Cancer often comes into our lives without knocking.  There was no way of knowing how quickly it would steal her away from me.  James 4:14 KJV tells us " Whereas ye know not what shall be on the morrow. For what is your life? It is even a vapour, that appeareth for a little time, and then vanisheth away." How quickly she vanished.  And how quickly her memory seems to vanish from the rest of the family - but not from me.  In true Teresa fashion, she is leaving her house to the church, something that has angered the rest of the family.  My good friend Hannah said it best "I am actually shocked but thrilled that Teresa would leave her house to her church! :) It's very fitting. If she has no dependents, why leave it to people who probably don't need it and aren't really part of her life?"  How well said!  What an inspiration she was to me, to follow my faith to the fullest!  I really hope she knew what she meant to me.  I have the hope that if she didn't, I can tell her all about it when I see her in heaven.  What a mansion she'll have there.  These are the heroes we need - not just women who flew into space despite the cultural stigma against them (although we need those, too!), but real, every day women who led their lives the way they felt best, even when their own family resented them for it.  And what a kind and loving heart she kept through it all!

Friday, July 13, 2012

Owning Ordinary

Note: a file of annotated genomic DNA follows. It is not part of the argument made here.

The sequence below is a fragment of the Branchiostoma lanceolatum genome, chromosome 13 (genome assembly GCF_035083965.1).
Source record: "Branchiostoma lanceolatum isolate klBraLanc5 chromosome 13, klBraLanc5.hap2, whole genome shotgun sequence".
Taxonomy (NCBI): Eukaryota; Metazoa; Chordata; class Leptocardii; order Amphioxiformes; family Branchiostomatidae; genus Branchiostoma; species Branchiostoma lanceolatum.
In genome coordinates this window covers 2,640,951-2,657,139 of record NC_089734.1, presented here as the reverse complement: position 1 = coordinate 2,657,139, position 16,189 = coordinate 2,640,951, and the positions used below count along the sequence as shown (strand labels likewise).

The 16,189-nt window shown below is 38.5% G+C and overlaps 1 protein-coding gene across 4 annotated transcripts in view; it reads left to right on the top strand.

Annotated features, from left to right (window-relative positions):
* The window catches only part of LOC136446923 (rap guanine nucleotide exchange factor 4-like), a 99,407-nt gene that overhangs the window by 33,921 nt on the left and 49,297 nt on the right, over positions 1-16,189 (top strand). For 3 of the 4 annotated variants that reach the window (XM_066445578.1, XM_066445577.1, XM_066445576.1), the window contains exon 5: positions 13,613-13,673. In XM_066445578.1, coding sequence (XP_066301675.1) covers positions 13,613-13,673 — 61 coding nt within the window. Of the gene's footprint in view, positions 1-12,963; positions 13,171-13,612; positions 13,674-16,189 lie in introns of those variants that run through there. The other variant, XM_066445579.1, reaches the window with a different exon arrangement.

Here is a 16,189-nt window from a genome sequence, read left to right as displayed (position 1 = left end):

When the teachers of the law who were Pharisees saw Jesus eating with the tax collectors and "sinners," they asked his followers, "Why does he eat with tax collectors and sinners?"
Jesus heard this and said to them, "It is not the healthy people who need a doctor, but the sick. I did not come to invite good people but to invite sinners." -Mark 2:16, 17

Children in America are taught from birth to become "anything you want to be."  We are given this idea that the world is at our fingertips and we must simply reach for what we desire.  But how realistic is that?  Often preference in America is given to those of a certain racial, socioeconomical, and educational status.  And even with those things, this is a competitive country, and positions are often granted based on who you know.  I have several close friends who are still holding out and waiting for nothing less than their utopian dream jobs.  While I of all people would absolutely encourage trying for those things, at some point you have to move out of your parents' basement.  No one prepared me for an office job.  I was prepared to go to outer space and fly airplanes and go to the Olympics and be rich and famous. Those images are so stuck in brain that as I sit at my cushy, airconditioned desk at a job I love surrounded by great co-workers who are passionate about what they do I still stop and question- is this ok?  Is it ok for me to just work here?

Which brings me to what I really want to talk about.  In a similar way, no one taught me how to be an ordinary Christian.  I heard a great deal about "discovering God's calling for your life."  It sounded so important I thought surely He was sending me somewhere fabulously exotic.  I watched my peers commit to being pastors, youth leaders, worship leaders, and missionaries.  I thought surely God was "calling" me to become a missionary, since that seemed to be the thing to do.  Yet here I sit at the age of 26, with a desk job and a husband who loves Jesus as much as I do.  Did I miss God's "calling?"